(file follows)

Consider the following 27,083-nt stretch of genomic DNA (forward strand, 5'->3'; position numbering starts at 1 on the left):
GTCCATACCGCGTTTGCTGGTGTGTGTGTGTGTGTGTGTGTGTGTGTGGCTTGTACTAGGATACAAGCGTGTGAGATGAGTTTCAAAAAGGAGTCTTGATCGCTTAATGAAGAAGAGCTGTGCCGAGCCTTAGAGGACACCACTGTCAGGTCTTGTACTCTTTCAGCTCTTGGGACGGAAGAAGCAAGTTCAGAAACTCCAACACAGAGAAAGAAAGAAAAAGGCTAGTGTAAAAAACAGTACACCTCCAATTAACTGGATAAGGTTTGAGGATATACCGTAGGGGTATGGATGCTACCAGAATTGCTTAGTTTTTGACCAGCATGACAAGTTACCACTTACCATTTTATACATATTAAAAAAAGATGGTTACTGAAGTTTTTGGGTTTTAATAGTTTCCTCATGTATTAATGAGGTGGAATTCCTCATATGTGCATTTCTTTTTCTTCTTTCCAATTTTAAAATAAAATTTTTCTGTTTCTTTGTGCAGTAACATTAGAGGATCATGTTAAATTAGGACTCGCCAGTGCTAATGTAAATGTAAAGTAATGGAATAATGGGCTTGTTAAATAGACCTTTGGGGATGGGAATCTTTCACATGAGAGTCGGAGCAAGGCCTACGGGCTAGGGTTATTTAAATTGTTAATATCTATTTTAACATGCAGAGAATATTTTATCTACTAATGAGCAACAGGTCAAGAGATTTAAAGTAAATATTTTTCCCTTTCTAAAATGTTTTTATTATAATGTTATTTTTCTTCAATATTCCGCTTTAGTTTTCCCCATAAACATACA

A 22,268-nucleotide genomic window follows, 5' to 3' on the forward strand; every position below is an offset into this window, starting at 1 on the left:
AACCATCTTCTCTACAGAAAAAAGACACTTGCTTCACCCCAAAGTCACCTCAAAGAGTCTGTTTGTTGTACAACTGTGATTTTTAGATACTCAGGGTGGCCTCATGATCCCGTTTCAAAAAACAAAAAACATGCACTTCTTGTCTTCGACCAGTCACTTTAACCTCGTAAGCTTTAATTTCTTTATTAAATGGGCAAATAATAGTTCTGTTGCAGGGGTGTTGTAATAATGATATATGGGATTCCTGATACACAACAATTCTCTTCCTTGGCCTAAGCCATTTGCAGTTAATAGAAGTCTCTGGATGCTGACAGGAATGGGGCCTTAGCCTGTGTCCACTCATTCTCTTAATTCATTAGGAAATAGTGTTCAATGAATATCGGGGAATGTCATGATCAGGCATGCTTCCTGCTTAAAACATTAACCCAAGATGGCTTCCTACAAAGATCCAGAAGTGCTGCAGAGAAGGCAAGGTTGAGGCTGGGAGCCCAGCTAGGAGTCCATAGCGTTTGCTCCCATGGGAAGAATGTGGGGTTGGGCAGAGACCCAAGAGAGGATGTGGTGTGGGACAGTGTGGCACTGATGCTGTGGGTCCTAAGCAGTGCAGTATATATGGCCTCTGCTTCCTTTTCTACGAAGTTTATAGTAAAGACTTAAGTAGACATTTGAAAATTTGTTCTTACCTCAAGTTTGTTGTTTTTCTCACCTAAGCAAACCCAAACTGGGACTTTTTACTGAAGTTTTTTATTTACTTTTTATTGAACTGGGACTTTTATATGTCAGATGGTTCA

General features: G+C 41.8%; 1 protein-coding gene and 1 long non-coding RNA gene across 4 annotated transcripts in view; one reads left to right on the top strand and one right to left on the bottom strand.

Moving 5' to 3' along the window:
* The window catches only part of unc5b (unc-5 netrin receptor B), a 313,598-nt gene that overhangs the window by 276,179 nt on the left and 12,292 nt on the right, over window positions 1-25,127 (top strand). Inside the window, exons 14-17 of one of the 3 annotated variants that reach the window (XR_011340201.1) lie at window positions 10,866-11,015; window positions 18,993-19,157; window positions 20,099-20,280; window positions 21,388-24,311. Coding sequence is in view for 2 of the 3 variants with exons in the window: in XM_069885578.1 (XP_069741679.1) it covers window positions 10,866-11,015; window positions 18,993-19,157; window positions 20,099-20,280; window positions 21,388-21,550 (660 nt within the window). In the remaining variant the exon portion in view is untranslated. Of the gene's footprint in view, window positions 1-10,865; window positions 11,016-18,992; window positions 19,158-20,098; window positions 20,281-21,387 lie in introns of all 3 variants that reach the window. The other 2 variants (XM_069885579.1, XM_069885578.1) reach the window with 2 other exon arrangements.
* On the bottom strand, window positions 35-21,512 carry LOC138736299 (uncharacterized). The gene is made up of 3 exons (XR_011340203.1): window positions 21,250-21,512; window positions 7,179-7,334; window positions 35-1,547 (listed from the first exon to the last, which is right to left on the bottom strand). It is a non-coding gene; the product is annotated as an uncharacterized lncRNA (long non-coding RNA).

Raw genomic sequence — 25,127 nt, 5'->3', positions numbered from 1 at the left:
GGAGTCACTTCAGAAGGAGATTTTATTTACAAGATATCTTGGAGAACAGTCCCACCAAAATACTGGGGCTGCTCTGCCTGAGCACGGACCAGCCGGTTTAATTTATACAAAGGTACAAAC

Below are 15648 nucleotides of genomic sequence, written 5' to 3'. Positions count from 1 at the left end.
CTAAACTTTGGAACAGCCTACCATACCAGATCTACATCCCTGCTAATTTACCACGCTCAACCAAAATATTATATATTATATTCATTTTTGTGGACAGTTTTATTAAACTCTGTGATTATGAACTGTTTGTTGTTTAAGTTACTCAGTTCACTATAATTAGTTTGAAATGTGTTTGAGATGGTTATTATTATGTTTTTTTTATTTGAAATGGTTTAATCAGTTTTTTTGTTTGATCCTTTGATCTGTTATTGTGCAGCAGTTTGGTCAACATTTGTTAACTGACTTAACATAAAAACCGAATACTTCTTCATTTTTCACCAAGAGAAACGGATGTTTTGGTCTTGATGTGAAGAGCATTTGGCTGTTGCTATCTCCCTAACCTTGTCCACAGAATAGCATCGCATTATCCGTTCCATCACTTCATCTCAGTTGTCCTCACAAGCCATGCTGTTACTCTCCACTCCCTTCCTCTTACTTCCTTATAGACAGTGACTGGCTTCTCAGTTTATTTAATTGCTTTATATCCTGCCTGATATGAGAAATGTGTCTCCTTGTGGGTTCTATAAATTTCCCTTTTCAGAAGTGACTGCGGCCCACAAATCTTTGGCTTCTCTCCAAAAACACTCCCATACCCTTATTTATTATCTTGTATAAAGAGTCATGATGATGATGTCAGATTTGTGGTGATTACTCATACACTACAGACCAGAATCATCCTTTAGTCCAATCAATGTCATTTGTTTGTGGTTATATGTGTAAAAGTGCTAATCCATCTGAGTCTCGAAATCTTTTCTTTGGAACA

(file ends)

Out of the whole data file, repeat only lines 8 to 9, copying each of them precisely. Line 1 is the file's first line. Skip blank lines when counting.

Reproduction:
* On the bottom strand, window positions 35-21,512 carry LOC138736299 (uncharacterized). The gene is made up of 3 exons (XR_011340203.1): window positions 21,250-21,512; window positions 7,179-7,334; window positions 35-1,547 (listed from the first exon to the last, which is right to left on the bottom strand). It is a non-coding gene; the product is annotated as an uncharacterized lncRNA (long non-coding RNA).

Raw genomic sequence — 25,127 nt, 5'->3', positions numbered from 1 at the left: